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What does a Band Director do?

Learn all about Band Director duties, skills and much more. Get expert advice on how to become a Band Director.

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Brenna Goyette
Certified Professional Resume Writer, Career Expert

Published 3 min read

A band director is a person who leads a band. They are responsible for teaching the band members how to play their instruments, how to read music, and how to perform together as a group.

Band Director job duties include:

  • Select music and arrangements for performances.
  • Teach band members how to read music and understand musical theory.
  • Rehearse band members for upcoming performances.
  • Conduct band performances.
  • Select and purchase new musical instruments and equipment for the band.
  • Maintain and repair existing musical instruments and equipment.
  • Organize and store band music and other materials.
  • Keep attendance records for band members.
  • Plan and budget for the band's expenses.

Band Director Job Requirements

A band director typically has a bachelor's degree in music education and experience teaching band. Some band directors also have a master's degree in music. Band directors must be able to play all the instruments in the band, read music, and conduct. They must also be able to teach musical theory and technique to their students.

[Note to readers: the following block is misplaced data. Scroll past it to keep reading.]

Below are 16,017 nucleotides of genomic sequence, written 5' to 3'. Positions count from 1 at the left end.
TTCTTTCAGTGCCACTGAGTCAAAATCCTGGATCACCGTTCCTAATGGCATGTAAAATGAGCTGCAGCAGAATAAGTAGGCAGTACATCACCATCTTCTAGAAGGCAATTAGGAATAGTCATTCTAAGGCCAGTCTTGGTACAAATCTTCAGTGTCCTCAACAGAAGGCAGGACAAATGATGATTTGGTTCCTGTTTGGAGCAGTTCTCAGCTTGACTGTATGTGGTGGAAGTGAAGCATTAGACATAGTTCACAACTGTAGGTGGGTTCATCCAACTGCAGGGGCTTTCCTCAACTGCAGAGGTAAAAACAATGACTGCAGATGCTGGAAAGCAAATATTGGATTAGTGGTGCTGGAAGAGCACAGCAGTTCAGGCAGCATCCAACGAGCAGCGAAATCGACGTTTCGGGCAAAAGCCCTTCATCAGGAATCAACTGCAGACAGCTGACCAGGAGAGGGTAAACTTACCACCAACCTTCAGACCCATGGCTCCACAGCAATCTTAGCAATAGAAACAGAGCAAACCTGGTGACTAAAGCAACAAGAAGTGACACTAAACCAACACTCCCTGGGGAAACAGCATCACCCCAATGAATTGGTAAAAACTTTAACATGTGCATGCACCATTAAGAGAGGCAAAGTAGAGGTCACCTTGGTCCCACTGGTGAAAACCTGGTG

Band Director Skills

  • Music theory
  • Sight reading
  • Score study
  • Conducting
  • Rehearsal techniques
  • Instrumentation
  • Wind band repertoire
  • Jazz band repertoire
  • Marching band techniques
  • Music education methods
  • Classroom management

Related: Top Band Director Skills: Definition and Examples

How to become a Band Director

Assuming you would like tips on becoming a band director:

One of the most important things you can do to become a successful band director is to get a degree in music education. This will give you the knowledge and skills you need to teach band. You should also consider getting experience teaching band, either as a student teacher or as an assistant band director. This will give you a chance to learn how to run a band program and work with students. Finally, it is important to be active in the music community, both in your local area and at the state and national level. This will help you network with other directors and stay up-to-date on new trends in music education.

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